I know this is very controversial, and LOTS of people disagree with me very strong about this. Shrug. I am very comfortable with my stance and how well it worked for us. Most of the people who have disagreed with me on this have had children younger than mine with character traits and behaviors I really did not admire, and while I won’t say letting them treat Mom like a short order cook is the cause of those issues, the attitude that Mom has that allows her to be treated like a short order cook definitely is a contributing factor.
Often when somebody is telling me why I am wrong, they will share stories of their childhood where they threw up their forced mouthful of peas or whatever- and I agree that this would be traumatic, but it’s also totally not what I did, which is why this time I have emphasized the absolutely ridiculously small scale that I am talking about when I require a taste. I, too, remember miserable dinners where I wasn’t allowed to leave the table until food was eaten, or at least a large mouthful taken in and eaten. I remember weeping piteously over liver, which I now love. But that is not what we are doing. The taste I require is small, and if I think a child is having a really hard time over it, it is so minute that an ant could not gag on it. And since we are not spending time pleading and begging, but would fairly quickly get the spoon into the child’s mouth and be done with it, it did not ruin the meal, either. Think of it like medicine the child has to take, and just get it over with and move on- that was my approach, anyway.
I also don’t want to be discouraging nor do I want to get all preachy and self-righteous about it, but not only did this work for me very well with all seven of ours (and with Blynken and Nod, who will eat salad at my house but not at their mother’s), it’s also the only possible option for at least a third of the known world. Kids who won’t eat their dinner and turn up their noses at what Mom serves- that is totally a first world problem. Most families in the world, like the “Natomo family of Mali, Africa,” just don’t have the luxury of thinking in terms of favourites. They eat what they have. This reality tells me that catering to picky eaters is really not required to be a good mom.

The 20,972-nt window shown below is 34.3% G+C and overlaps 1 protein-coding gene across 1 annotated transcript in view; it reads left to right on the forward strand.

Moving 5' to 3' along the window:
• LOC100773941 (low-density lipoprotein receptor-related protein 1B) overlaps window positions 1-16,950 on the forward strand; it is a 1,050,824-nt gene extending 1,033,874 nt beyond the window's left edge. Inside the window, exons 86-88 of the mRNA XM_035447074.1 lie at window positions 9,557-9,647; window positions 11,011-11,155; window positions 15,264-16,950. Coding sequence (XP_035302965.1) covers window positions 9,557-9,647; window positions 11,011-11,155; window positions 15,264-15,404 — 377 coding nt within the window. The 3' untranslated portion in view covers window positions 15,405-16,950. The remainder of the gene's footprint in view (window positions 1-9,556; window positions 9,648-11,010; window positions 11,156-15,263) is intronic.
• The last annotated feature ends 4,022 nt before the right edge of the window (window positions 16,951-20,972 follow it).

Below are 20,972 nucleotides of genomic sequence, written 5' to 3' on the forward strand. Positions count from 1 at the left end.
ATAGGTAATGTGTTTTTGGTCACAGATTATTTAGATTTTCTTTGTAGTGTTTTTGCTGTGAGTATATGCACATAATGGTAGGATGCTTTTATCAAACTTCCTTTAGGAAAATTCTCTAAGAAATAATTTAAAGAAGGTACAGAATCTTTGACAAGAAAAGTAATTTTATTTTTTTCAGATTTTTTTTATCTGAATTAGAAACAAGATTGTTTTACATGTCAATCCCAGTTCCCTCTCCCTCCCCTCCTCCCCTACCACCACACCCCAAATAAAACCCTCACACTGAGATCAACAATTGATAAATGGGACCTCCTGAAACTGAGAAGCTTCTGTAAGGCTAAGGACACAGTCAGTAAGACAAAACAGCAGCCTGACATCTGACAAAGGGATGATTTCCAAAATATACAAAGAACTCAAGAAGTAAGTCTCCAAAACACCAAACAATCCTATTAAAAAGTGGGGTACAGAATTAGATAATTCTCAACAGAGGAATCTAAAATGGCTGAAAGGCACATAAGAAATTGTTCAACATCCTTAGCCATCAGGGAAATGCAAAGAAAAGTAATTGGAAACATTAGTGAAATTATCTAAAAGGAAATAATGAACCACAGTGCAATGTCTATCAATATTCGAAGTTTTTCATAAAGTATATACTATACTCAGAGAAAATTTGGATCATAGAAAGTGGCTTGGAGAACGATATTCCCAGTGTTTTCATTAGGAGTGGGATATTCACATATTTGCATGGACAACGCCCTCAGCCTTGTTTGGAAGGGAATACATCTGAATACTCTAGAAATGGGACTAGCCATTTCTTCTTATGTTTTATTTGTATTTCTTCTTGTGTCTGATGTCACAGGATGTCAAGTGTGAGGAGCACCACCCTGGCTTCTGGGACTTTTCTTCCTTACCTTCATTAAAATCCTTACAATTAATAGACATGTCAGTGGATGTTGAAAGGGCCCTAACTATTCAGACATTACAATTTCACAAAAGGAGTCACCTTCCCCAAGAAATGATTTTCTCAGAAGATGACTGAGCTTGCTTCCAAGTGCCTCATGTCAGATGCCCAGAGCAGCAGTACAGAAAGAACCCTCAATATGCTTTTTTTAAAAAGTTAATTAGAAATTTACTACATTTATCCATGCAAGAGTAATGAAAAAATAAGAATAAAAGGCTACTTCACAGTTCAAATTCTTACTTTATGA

This is not a control freak, ’who’s the boss’ issue for me. It’s about manners, gratitude, character, respect for the person who prepared your food and serves you, and selfishness. I believe that, in general, being a picky eater is a character issue.
Your child may have a sensory issue or perhaps an allergy. Pay attention to texture and food types. Our 3rd child (4 1/2) as oral defensiveness issues (the ped. dentist labelled it very accurately, lol!). If the child is doing it with a multitude of foods/drinks/toothbrushing, it is seriously worth doing some looking into. We are in the midst of doing some of our own working through. When introducing something they say they don’t like, we require first a smell of it. Then he can eat a bite of something else. Next, he has to lick a small bite (LICK only here). Then he can eat a bite of something else. The lick part might happen several times. I am okay with that. Finally, he has to at least try a small bite of the offending food. You will likely go through this several times. My son often has a drink of water handy to wash the offending food down. It is all about babysteps, IMHO. I want him to grow up to not be tremendously picky. My older 2 are not (even with the dairy allergy that the oldest one has). I have hopes for this one some day as well.
Not that she needs my permission or approval at all (and neither do any of you, we can still be friends even if all your kids and you as well are picky eaters), but I could live with this approach, too, since the goal is the same- making steps toward getting the child to taste what is served.
* Okay, I do know it is not the easy going nature of all seven kids, because, HAH!
Whew. I spent way too much time on that one, didn’t I?
Don’t miss what the other four moms have to say: